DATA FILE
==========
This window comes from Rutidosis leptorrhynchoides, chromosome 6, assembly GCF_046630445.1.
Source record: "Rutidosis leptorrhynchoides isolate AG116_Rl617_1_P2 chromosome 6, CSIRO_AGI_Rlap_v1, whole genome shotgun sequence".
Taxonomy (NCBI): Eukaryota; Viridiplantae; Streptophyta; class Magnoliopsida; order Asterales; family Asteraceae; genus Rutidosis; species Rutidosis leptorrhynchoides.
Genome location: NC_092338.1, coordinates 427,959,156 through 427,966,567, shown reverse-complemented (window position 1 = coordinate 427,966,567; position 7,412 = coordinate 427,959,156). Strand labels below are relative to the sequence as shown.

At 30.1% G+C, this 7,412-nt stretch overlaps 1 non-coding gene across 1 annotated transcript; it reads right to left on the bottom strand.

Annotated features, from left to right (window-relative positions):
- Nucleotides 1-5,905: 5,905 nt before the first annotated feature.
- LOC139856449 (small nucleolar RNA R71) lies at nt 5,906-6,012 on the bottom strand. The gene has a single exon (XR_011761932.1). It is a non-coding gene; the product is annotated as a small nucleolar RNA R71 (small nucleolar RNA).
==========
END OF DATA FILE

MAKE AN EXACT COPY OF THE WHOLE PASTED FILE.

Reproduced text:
This window comes from Rutidosis leptorrhynchoides, chromosome 6, assembly GCF_046630445.1.
Source record: "Rutidosis leptorrhynchoides isolate AG116_Rl617_1_P2 chromosome 6, CSIRO_AGI_Rlap_v1, whole genome shotgun sequence".
Taxonomy (NCBI): Eukaryota; Viridiplantae; Streptophyta; class Magnoliopsida; order Asterales; family Asteraceae; genus Rutidosis; species Rutidosis leptorrhynchoides.
Genome location: NC_092338.1, coordinates 427,959,156 through 427,966,567, shown reverse-complemented (window position 1 = coordinate 427,966,567; position 7,412 = coordinate 427,959,156). Strand labels below are relative to the sequence as shown.

At 30.1% G+C, this 7,412-nt stretch overlaps 1 non-coding gene across 1 annotated transcript; it reads right to left on the bottom strand.

Annotated features, from left to right (window-relative positions):
- Nucleotides 1-5,905: 5,905 nt before the first annotated feature.
- LOC139856449 (small nucleolar RNA R71) lies at nt 5,906-6,012 on the bottom strand. The gene has a single exon (XR_011761932.1). It is a non-coding gene; the product is annotated as a small nucleolar RNA R71 (small nucleolar RNA).